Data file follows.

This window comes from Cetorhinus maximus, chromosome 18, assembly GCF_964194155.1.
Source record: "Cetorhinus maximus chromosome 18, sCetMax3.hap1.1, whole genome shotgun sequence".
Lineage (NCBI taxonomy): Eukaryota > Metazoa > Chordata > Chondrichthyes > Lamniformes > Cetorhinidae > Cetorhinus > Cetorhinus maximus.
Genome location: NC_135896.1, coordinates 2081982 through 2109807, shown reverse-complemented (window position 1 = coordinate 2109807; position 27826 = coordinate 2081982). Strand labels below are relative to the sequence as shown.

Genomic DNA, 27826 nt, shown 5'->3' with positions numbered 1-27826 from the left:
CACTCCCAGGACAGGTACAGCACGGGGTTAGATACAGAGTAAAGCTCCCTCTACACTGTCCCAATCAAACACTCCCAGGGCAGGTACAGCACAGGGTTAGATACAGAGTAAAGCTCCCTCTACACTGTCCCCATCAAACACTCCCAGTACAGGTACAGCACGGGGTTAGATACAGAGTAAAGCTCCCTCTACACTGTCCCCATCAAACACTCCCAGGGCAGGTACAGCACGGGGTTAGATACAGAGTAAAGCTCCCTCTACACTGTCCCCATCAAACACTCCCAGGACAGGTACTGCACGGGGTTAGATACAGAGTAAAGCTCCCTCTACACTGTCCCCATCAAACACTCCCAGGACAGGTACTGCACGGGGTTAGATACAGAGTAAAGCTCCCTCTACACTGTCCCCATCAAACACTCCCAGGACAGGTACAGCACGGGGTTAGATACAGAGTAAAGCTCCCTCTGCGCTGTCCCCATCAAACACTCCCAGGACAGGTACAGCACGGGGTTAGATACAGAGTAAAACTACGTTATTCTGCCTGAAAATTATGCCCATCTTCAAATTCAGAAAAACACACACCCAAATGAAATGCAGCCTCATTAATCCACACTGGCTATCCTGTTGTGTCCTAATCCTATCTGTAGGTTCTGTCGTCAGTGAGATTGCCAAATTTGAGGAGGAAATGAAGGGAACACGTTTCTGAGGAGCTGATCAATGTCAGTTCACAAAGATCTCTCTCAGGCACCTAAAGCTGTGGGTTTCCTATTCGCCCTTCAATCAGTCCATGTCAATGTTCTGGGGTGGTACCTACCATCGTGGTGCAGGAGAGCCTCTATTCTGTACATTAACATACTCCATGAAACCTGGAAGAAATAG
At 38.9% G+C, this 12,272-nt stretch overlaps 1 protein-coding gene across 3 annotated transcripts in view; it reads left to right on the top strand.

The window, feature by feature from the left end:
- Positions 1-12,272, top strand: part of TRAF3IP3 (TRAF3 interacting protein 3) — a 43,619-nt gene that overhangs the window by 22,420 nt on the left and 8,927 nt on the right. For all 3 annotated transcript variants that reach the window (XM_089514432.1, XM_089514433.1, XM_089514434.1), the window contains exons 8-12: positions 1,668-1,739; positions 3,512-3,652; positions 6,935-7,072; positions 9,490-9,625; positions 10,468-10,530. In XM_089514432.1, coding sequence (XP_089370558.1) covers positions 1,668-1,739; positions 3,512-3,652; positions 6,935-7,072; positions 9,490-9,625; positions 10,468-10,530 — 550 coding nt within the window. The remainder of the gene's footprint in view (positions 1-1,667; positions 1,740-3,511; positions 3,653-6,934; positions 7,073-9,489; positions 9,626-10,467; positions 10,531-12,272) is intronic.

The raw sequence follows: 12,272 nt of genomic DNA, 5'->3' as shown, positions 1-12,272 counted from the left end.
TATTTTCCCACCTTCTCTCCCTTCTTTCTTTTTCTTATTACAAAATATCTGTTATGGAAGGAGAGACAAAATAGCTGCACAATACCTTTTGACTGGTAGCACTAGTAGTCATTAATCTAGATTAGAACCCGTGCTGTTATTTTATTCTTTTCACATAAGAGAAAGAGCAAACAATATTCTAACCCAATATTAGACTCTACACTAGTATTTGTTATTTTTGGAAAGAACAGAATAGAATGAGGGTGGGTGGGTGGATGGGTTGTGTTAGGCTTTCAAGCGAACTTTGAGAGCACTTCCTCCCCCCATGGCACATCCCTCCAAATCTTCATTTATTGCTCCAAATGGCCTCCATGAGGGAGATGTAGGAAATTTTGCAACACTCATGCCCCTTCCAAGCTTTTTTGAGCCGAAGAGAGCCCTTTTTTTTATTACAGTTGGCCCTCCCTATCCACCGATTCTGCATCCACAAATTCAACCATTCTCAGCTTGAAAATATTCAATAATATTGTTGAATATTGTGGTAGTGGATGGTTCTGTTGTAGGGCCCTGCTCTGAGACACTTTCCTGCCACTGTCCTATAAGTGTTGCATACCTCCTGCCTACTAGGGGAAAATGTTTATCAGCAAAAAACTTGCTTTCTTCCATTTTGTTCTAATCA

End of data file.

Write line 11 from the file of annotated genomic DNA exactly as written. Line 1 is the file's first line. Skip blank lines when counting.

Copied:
TATTTTCCCACCTTCTCTCCCTTCTTTCTTTTTCTTATTACAAAATATCTGTTATGGAAGGAGAGACAAAATAGCTGCACAATACCTTTTGACTGGTAGCACTAGTAGTCATTAATCTAGATTAGAACCCGTGCTGTTATTTTATTCTTTTCACATAAGAGAAAGAGCAAACAATATTCTAACCCAATATTAGACTCTACACTAGTATTTGTTATTTTTGGAAAGAACAGAATAGAATGAGGGTGGGTGGGTGGATGGGTTGTGTTAGGCTTTCAAGCGAACTTTGAGAGCACTTCCTCCCCCCATGGCACATCCCTCCAAATCTTCATTTATTGCTCCAAATGGCCTCCATGAGGGAGATGTAGGAAATTTTGCAACACTCATGCCCCTTCCAAGCTTTTTTGAGCCGAAGAGAGCCCTTTTTTTTATTACAGTTGGCCCTCCCTATCCACCGATTCTGCATCCACAAATTCAACCATTCTCAGCTTGAAAATATTCAATAATATTGTTGAATATTGTGGTAGTGGATGGTTCTGTTGTAGGGCCCTGCTCTGAGACACTTTCCTGCCACTGTCCTATAAGTGTTGCATACCTCCTGCCTACTAGGGGAAAATGTTTATCAGCAAAAAACTTGCTTTCTTCCATTTTGTTCTAATCA